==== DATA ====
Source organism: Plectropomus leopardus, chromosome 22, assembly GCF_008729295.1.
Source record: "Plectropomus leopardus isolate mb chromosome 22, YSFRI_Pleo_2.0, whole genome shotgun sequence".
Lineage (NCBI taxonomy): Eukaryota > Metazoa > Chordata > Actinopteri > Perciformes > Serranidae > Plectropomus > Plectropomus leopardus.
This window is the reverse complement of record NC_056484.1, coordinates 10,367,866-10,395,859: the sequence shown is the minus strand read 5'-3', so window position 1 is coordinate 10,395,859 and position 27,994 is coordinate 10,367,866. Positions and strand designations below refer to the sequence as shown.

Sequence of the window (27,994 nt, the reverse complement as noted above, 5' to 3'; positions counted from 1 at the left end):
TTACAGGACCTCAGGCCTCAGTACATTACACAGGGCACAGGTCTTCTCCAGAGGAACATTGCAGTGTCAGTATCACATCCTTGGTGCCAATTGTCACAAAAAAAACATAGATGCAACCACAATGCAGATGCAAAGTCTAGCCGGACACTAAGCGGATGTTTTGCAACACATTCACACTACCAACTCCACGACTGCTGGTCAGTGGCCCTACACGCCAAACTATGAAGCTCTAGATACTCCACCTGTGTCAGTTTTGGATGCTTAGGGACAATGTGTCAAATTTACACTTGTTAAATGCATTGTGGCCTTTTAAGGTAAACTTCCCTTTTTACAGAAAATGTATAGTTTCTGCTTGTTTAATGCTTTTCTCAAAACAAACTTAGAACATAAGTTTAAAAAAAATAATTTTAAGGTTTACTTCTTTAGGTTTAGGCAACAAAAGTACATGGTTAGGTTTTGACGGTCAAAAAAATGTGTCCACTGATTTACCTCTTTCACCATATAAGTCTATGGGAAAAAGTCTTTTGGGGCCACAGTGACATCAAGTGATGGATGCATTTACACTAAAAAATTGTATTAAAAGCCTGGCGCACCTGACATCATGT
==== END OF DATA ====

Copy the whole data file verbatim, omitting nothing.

Source organism: Plectropomus leopardus, chromosome 22, assembly GCF_008729295.1.
Source record: "Plectropomus leopardus isolate mb chromosome 22, YSFRI_Pleo_2.0, whole genome shotgun sequence".
Lineage (NCBI taxonomy): Eukaryota > Metazoa > Chordata > Actinopteri > Perciformes > Serranidae > Plectropomus > Plectropomus leopardus.
This window is the reverse complement of record NC_056484.1, coordinates 10,367,866-10,395,859: the sequence shown is the minus strand read 5'-3', so window position 1 is coordinate 10,395,859 and position 27,994 is coordinate 10,367,866. Positions and strand designations below refer to the sequence as shown.

Sequence of the window (27,994 nt, the reverse complement as noted above, 5' to 3'; positions counted from 1 at the left end):
TTACAGGACCTCAGGCCTCAGTACATTACACAGGGCACAGGTCTTCTCCAGAGGAACATTGCAGTGTCAGTATCACATCCTTGGTGCCAATTGTCACAAAAAAAACATAGATGCAACCACAATGCAGATGCAAAGTCTAGCCGGACACTAAGCGGATGTTTTGCAACACATTCACACTACCAACTCCACGACTGCTGGTCAGTGGCCCTACACGCCAAACTATGAAGCTCTAGATACTCCACCTGTGTCAGTTTTGGATGCTTAGGGACAATGTGTCAAATTTACACTTGTTAAATGCATTGTGGCCTTTTAAGGTAAACTTCCCTTTTTACAGAAAATGTATAGTTTCTGCTTGTTTAATGCTTTTCTCAAAACAAACTTAGAACATAAGTTTAAAAAAAATAATTTTAAGGTTTACTTCTTTAGGTTTAGGCAACAAAAGTACATGGTTAGGTTTTGACGGTCAAAAAAATGTGTCCACTGATTTACCTCTTTCACCATATAAGTCTATGGGAAAAAGTCTTTTGGGGCCACAGTGACATCAAGTGATGGATGCATTTACACTAAAAAATTGTATTAAAAGCCTGGCGCACCTGACATCATGT